At the heart of the novel Vernon God Little is a culture of moral bankruptcy that forms itself around a sales message and its attempt to sodomise the America looking back on itself (here personified as Vernon) and wondering what happened. Read any of author Dirty But Clean Pierre’s interviews and you’ll realise he was interested, still is, in American naive culture and the America that actually is and the gap in between. And what happens to those who fall through those gaps. Those who aren’t smart enough, monied enough, educated enough. People like Vernon and his friend Jesus.
Tanya Ronder came along in 2007 and adapted the book into the play with songs we all love and know, which premiered at the Young Vic directed by Rufus Norris. Now we have a revival at The Space, East London’s small theatre venue on the Isle of Dogs. In both the novel and the play, Vernon’s victimised. Initially he was never meant to be, initially he was the criminal, but for DBC Pierre to create a believable hero he could not be guilty, he had to be innocent. Instead you might say that culture is the guilty party, the commercialism of misfortune and criminal acts the result of a society’s desire (in this case fictionalised Martirio, BBQ sauce capital of Texas) to find fame, that 15 minutes of glory purchased on the back of someone else’s misfortune. Today, we have examples of it everywhere, we live in a culture that glibly profits from and exploits the horrors endured by others. Vernon is an example of what can happen when that profit and exploitation metamorphoses into an absurdist surreal nightmare complete with pedophile psychiatrists and branding and trinket trophies, all exalting in Jesus’ murderous school gun rampage. Vernon is accused of being an accessory to dead Jesus’ crimes, and as the world’s media piles into Martirio picking over the spare rib scraps, no one cares much whether Vern is guilty or not. Not even his mother, especially when TV repair man come self styled video journalist Eulalio Ledesma moves in on the scene. We then follow Vernon as he goes on a journey of self discovery, grows up quick and learns how to be Vernon ‘God’ Little, ‘giving the people what they want.’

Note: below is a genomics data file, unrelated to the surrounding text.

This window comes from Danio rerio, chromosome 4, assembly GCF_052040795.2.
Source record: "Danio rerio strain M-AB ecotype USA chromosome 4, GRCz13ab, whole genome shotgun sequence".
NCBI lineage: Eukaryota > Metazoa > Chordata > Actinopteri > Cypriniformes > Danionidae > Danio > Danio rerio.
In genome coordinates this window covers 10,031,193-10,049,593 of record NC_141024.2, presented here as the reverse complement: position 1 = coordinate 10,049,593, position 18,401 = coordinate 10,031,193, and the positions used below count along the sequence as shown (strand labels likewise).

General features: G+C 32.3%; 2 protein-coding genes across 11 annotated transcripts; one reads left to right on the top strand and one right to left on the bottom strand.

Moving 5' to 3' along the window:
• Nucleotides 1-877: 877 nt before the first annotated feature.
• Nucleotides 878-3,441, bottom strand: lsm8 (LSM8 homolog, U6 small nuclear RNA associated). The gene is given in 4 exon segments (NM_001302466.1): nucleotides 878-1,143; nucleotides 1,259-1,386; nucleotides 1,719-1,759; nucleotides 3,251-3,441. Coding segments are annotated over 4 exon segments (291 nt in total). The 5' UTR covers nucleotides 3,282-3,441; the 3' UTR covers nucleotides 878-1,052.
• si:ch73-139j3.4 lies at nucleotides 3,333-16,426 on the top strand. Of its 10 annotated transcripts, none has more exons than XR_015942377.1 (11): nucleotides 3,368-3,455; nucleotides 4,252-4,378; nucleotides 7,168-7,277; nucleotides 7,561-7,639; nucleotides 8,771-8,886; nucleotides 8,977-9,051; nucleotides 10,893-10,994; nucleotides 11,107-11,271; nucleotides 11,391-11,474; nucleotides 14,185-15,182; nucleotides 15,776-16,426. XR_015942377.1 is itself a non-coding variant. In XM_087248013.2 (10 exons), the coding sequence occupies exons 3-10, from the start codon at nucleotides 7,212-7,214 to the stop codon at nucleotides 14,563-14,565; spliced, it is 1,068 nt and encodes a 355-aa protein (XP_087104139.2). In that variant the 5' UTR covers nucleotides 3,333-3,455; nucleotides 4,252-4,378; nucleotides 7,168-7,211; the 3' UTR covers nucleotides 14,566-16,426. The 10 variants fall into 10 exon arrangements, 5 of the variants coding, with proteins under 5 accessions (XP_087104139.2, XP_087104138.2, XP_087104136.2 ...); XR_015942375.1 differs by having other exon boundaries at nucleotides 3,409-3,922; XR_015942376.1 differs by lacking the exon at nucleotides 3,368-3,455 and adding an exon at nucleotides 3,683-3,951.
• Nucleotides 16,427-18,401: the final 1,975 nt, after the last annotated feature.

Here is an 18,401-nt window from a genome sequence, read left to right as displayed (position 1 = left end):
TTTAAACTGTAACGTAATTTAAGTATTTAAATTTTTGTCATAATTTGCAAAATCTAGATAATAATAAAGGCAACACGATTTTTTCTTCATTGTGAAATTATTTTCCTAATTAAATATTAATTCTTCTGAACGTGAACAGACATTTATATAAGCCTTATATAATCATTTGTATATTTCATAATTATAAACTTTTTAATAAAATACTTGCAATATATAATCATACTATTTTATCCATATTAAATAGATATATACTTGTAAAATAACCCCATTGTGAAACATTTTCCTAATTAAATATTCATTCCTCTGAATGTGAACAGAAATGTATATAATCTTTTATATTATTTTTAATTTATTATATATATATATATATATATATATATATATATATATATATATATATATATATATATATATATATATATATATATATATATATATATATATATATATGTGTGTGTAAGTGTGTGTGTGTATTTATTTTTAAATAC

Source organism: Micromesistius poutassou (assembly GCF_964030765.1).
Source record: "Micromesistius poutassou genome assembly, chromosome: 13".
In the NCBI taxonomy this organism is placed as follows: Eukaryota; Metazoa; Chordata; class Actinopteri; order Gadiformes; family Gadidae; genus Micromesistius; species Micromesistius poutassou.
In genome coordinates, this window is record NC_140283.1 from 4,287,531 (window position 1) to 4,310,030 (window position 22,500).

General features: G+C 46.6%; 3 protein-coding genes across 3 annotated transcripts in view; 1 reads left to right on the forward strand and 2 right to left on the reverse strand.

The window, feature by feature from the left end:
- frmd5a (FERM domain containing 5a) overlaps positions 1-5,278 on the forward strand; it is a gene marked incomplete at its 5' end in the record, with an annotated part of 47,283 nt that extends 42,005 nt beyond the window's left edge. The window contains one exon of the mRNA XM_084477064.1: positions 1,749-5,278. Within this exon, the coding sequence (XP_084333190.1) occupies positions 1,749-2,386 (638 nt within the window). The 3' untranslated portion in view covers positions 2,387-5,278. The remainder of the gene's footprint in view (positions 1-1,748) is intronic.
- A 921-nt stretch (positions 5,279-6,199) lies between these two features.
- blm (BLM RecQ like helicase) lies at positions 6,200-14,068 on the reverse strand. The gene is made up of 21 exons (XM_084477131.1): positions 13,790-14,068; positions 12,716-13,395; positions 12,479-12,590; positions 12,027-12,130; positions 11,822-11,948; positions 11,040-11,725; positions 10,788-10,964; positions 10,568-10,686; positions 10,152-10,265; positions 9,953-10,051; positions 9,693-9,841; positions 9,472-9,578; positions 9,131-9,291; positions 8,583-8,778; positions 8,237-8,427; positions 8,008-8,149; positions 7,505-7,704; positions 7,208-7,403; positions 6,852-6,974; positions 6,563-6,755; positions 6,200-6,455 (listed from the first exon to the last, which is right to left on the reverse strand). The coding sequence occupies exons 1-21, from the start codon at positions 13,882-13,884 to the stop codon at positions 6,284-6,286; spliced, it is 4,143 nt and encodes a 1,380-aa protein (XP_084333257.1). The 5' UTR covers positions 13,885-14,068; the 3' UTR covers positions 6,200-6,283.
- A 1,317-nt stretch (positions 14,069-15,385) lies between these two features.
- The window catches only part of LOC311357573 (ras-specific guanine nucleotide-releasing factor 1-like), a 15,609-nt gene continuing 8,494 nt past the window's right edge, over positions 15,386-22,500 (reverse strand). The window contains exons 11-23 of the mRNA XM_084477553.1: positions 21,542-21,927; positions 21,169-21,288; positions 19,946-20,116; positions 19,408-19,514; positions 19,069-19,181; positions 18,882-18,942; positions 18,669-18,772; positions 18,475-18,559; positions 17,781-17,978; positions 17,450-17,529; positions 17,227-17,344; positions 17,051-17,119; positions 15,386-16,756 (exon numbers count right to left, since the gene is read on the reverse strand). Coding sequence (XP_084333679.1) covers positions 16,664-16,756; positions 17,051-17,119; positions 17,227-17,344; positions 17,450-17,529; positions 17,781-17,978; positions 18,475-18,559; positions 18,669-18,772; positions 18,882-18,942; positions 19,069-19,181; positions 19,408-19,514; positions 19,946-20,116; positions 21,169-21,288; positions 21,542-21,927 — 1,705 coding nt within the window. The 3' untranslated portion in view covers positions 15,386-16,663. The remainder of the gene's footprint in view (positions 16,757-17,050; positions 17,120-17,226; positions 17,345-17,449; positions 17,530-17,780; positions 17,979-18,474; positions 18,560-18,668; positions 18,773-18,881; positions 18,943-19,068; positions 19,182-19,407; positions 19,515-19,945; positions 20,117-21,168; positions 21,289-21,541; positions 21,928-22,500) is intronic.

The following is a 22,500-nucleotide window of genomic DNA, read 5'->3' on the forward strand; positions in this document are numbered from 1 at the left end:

This interpretation at The Space by fledging Burn Bright Theatre– their inaugural production under the helm of director Katherine Timms- is a fast paced affair. Which is fitting, it must not be anything else and the original and the revival at the Young Vic, both of which I saw a thousand times in my job there, rocked along at the pace knocked up by one of its many trademark numbers, Like A Rhinestone Cowboy. But The Space, one feels, can’t quite accommodate the canvas needed by such an animal like Vernon God Little, though the creative team try and use the theatre’s different levels, nooks and crannies, to varying effect. But the play’s chaotic structure, symbolised by its cast of an energetic 10 doubling up in roles, its need for movement, demands a bigger stage- if only to give us a sense of the range of Texas’ four physical regions, in turn highlighting Vernon’s own isolation and Martirio’s moral bankruptcy and reliance on materialism. There is a contrast lost too between the bleakness of Martirio’s heart, which seeps into its landscape, and what should be a warm hot Mexico, where Vernon, on the run, retreats and finds himself and his new found friends poor but spiritually wealthy. Neither can Lighting Designer Andy Farrington’s light make up for these inadequacies, of which the decision to put the production 3/4 in the round, must play a part.